Expert shares tips on how to save on your electric bill

Expert shares tips on how to save on your electric bill

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by DION LIM / NBC Charlotte

WCNC.com

Posted on November 21, 2012 at 12:31 AM

CHARLOTTE, N.C. -- Tara Fitzgerald moved into her Charlotte home six years ago, and ever since has had to put a blanket at the bottom of the back door. 

“It’s always drafty.  I put it along there, and maybe another one,” she said as she pointed to the bottom or the door. 
 
Fed up with the cold and rising heating bills, Sean Mossman, a weatherization expert, takes an in-depth look at the home, armed with a special tool. 
 
“This is an infrared camera, like the military uses.” says Mossman, as he held up the tool.
 
When pointed at a surface, the yellow device measures temperature, and displays it on a screen. Red areas, like around Tara’s door, indicate that heat is escaping. 
 
According to Mossman, the average homeowner spends $1,000 a year on heating and cooling.  By doing some simple weatherization on doors and windows, homeowners can save $200 or more.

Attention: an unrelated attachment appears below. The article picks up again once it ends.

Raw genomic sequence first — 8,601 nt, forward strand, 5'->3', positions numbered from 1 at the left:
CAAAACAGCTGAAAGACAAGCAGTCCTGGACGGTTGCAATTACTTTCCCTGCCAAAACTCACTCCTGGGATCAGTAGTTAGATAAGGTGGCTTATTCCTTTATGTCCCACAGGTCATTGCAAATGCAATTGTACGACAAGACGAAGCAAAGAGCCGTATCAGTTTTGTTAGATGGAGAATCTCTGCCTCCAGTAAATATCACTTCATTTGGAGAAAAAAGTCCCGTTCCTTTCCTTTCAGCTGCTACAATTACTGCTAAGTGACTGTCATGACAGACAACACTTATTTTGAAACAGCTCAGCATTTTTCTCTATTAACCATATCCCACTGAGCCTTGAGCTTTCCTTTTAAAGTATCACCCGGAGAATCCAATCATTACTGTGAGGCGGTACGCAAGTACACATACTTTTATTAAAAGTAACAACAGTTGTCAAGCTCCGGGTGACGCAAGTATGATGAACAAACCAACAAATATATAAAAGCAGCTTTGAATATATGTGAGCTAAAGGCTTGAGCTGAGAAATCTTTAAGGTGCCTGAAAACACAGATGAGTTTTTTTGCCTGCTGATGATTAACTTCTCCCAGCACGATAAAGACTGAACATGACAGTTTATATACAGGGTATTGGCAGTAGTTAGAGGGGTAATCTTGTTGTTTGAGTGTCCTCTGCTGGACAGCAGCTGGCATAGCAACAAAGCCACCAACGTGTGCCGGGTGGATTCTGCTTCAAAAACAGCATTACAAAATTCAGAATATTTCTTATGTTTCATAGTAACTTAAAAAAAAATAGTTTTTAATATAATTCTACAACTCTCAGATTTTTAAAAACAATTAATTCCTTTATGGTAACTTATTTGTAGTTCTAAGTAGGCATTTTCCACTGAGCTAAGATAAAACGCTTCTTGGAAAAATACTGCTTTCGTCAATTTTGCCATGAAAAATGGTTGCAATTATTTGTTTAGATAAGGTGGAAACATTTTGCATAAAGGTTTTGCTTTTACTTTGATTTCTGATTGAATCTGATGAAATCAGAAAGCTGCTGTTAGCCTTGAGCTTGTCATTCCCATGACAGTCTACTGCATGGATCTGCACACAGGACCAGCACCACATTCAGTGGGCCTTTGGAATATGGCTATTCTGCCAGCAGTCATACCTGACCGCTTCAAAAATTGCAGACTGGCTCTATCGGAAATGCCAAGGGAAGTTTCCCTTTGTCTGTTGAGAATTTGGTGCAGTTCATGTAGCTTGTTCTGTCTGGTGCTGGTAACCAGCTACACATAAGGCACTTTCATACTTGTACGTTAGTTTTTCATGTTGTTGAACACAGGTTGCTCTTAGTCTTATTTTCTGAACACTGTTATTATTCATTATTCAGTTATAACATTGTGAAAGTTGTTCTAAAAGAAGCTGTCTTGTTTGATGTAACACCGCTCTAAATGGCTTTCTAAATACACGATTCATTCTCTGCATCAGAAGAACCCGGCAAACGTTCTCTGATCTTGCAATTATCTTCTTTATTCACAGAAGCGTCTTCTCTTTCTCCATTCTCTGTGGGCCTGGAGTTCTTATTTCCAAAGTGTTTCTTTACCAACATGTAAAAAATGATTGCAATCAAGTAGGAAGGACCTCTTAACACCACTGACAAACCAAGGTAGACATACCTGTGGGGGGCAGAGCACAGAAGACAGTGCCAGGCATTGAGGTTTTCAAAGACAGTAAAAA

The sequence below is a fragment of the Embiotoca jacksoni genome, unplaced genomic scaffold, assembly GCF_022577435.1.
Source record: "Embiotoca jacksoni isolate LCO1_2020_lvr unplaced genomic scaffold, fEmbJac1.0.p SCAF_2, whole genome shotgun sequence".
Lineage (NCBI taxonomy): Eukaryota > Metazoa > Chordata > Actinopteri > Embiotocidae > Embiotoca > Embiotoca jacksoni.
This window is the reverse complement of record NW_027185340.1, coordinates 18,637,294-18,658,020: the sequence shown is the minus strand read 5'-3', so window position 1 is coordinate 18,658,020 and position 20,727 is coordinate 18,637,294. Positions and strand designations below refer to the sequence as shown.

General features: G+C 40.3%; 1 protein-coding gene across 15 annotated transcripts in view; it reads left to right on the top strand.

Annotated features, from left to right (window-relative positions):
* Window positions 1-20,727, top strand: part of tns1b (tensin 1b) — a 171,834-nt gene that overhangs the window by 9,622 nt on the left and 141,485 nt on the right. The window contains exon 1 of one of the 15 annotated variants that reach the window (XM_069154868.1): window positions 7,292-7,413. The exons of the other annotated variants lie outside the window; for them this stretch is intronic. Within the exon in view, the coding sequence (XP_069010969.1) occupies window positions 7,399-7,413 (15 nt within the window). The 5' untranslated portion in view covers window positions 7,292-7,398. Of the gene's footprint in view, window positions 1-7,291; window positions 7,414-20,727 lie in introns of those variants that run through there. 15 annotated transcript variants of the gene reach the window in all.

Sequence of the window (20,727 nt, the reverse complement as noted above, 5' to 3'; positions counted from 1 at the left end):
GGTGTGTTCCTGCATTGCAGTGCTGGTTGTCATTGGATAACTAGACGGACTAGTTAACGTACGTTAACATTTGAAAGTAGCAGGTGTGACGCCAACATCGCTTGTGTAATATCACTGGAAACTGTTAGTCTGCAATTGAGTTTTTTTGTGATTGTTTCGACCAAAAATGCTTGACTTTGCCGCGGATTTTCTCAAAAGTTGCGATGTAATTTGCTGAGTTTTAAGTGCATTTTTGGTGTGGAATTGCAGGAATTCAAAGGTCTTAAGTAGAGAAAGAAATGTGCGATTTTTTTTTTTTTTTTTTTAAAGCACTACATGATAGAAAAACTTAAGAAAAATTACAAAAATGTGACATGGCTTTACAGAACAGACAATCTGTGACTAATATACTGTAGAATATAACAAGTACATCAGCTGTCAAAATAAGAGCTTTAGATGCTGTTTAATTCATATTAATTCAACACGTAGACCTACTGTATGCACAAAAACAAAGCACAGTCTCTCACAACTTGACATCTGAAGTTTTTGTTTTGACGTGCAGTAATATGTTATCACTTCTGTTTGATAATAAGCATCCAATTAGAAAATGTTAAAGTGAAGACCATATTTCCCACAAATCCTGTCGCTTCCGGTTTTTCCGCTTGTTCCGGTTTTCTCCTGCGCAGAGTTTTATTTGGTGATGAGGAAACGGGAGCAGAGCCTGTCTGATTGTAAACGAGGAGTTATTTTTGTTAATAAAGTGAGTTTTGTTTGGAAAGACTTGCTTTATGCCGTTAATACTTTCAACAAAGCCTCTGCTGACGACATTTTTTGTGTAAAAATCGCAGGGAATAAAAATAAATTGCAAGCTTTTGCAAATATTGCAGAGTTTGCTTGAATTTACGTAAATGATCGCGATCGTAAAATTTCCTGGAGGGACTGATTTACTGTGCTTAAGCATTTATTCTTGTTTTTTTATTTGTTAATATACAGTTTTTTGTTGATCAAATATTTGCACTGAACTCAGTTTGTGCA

He first points the infrared camera at the wall, which reads 64 degrees.  At the bottom of the door, the camera glows red and reads 46 degrees. 
 
Mossman then lights and candle, and places it beside the drafty door.  Almost immediately the flame goes out, illustrating the cold air coming into the home. 
 
Within 10 minutes, Mossman has removed all screws and stripped the existing weatherstripping off the door. In another five minutes, he’s done cutting and measuring a new adhesive-style weatherizing strip, and attached it to the door, to create a tight seal. 
 
“These things take five minutes, cost $10 at any hardware store.” smiles Mossman. 
 
Again, we try the candle near the bottom of the door.  This time, not only does it stay lit, the infrared camera registers a 10 degree warm up in the hallway.  
 
Other leaky spots in most homes include windows and the attic. The attic is one of the biggest leakers of hot air. 
 
Mossman climbs up a pulldown ladder from the second floor to the crawlspace above, and takes a peek around. 
 
“Climb up, and see if your insulation is matted down…there’s air sealing and insulation.  One’s a bigger job, but the other [air sealing] takes minutes.”

If you would like to learn more about weatherization and different products on the market, click here.

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